Almost any species of wood can be pressure-treated. I don't know what species this post is, though the softer and most abundant pines tend to be used. The little pierce marks you rightly label as telltale indicate that it has been pressure-treated, whether or not it also has been dyed.
The liquid that used to be used contained copper, and gave pressure-treated wood that green copper color. Since the oxidized copper can wear off the surface, color isn't definitive identification. The liquid also contained chromium and arsenic, and thus was called CCA. In the U.S. it's now illegal to use wood treated with CCA in residences. Arsenic and chromium are heavy metals and are toxic or poisonous at low concentrations. I don't know about the other two but arsenic can migrate to soil and from there into plants. That is, it poisons the food you grow. Don't let your vegetable garden even look at that kind of wood!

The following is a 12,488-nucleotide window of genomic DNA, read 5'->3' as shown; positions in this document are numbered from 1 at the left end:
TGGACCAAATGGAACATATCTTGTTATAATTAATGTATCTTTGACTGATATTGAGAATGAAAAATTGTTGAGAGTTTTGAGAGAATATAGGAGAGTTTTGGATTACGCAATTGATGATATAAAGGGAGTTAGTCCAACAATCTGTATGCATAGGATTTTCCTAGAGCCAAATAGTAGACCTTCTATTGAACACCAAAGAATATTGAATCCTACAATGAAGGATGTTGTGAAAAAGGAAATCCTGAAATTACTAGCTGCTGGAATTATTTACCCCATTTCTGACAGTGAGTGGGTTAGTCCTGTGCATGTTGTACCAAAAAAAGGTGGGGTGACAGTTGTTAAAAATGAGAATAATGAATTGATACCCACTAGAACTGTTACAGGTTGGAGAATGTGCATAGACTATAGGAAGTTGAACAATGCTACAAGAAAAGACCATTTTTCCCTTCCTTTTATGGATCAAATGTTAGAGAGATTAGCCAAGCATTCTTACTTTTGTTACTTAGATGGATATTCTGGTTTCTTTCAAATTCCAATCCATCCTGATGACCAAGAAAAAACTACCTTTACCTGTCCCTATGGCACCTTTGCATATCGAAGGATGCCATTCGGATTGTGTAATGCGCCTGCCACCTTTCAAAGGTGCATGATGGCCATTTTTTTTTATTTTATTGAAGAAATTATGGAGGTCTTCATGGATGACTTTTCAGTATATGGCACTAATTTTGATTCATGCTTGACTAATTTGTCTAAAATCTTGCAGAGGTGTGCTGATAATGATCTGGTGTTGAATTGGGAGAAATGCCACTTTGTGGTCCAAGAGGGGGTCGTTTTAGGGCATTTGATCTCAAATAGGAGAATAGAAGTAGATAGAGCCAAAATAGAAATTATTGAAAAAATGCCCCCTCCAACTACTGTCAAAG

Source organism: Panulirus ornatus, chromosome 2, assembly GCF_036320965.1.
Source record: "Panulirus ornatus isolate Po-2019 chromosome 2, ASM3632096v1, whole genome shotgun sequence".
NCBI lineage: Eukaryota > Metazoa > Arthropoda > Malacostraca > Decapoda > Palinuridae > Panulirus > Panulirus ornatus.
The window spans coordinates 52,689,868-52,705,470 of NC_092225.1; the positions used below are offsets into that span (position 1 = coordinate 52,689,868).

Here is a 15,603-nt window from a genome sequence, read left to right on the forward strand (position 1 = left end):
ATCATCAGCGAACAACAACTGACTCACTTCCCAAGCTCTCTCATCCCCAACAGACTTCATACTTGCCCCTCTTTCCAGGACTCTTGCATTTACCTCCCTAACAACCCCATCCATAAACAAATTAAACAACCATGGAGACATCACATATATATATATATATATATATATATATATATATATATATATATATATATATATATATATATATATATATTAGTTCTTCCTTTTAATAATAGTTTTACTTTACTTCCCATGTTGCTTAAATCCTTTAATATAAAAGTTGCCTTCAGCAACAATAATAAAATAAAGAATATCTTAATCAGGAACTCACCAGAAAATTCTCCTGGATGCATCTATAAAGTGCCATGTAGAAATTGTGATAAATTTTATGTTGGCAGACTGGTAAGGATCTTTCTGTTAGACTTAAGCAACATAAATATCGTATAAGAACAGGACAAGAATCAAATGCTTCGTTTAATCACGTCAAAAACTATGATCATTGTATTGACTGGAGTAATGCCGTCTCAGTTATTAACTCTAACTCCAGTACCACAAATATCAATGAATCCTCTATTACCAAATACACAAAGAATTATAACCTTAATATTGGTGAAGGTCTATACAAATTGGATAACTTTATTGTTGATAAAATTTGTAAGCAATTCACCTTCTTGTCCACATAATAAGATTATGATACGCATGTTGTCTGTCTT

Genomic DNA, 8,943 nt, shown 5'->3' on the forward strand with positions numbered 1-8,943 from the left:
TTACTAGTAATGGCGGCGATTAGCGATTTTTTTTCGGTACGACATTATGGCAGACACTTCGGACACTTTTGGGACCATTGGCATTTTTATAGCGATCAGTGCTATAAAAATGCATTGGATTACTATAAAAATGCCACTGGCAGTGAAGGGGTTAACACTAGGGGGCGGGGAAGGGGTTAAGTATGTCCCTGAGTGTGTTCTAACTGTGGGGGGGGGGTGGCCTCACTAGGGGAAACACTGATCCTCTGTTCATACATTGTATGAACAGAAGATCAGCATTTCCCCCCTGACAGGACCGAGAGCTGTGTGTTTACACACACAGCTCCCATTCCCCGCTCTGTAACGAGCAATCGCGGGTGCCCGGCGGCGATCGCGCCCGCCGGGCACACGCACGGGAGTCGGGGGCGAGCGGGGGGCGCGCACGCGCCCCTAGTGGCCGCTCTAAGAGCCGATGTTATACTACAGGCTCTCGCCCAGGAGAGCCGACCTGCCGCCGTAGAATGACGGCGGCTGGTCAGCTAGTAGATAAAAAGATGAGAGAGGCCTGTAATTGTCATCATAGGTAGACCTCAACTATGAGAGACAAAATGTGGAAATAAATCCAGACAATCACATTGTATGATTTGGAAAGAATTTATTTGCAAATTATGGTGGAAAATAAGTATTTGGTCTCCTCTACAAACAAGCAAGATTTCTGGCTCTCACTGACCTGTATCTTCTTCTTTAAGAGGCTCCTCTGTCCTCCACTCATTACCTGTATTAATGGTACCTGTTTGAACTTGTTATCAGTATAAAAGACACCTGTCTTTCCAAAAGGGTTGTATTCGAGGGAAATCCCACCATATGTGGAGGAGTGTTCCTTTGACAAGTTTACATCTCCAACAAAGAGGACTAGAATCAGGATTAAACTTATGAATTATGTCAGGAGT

When it comes to pressure-treated, eco-friendly is a relative concept. The point of pressure treating is to keep out bacteria, fungus, insects, and anything else that might like to eat the wood. So the liquid injected isn't going to be a substance that's friendly to living things. Here's a nice description of some of the alternatives and their relative merits: https://fortress.wa.gov/ecy/publications/publications/0604023.pdf
Short answer: Vegetable gardens and pressure-treated wood are a bad combination. Don't do it.